Fatigue, weight, joy - double it; you’re having twins! But not to worry. Odds are that you’re going to have two healthy babies.
It's over. The birth is over. Your baby is lying in your arms and you're probably counting his or her fingers and toes, examining your precious bundle from head to toe. Congratulations, you're now a mother.
It's not hard to become the best birth coach ever. Start by reading this article and you're almost there.
Nobody knows how much alcohol you can drink before it harms your baby. So for that reason, abstaining from alcohol altogether during pregnancy is a good idea.
Oops! Your waters have broken, but no contractions. Call your LMC. It may not be time to have your baby just yet, but it is time for a check-up.
If you're pregnant, you need to make doubly sure the food you eat is safe, because food poisoning can sometimes harm your baby.
How do you know if it's started? There's a sure sign; regular contractions. When the contractions get as frequent as three in ten minutes, it could be time to go.
There are three stages you have to go through before you can welcome your baby to the world: dilation of the cervix, pushing and birth, and delivery of the placenta.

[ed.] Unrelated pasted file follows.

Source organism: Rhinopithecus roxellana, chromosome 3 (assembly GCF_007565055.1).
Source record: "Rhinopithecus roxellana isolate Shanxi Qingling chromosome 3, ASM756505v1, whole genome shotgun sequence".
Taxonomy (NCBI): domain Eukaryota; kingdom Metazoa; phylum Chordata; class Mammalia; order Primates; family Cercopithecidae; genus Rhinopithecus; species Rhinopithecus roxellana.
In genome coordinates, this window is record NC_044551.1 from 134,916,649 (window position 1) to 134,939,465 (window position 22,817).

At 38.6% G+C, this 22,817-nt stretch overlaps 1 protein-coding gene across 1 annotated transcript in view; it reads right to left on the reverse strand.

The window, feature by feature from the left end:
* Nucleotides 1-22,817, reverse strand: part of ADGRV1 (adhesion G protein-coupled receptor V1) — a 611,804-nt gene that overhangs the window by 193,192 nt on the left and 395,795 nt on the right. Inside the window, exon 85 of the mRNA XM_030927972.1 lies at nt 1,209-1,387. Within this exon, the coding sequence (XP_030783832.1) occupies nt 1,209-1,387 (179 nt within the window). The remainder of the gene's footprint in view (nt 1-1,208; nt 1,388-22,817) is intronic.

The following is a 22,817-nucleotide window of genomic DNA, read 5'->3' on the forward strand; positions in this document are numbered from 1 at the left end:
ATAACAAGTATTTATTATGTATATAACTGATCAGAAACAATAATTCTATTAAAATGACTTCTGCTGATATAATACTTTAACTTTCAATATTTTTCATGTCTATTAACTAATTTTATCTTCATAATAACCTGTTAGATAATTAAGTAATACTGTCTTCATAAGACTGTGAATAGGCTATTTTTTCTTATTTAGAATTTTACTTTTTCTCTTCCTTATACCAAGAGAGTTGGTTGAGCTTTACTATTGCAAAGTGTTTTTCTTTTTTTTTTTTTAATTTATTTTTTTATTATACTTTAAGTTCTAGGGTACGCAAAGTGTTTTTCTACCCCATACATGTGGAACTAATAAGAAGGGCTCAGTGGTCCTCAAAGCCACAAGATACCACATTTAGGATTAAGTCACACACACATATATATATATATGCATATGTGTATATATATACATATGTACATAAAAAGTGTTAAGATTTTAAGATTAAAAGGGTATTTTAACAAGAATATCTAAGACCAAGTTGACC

It's happening! Grab your bags and head to the hospital. Here is what will happen when you get there.
Are you feeling anxious? Or just plain frightened when you think about giving birth? You're not the only one. But you should share your concerns with your midwife.
Time passes slowly when you're waiting to start labour, and even more slowly if you're overdue. But a scheduled induction can feel like both a blessing and a disappointment.
First of all, to prevent cot death, put your baby down to sleep on their back. And never smoke around your baby.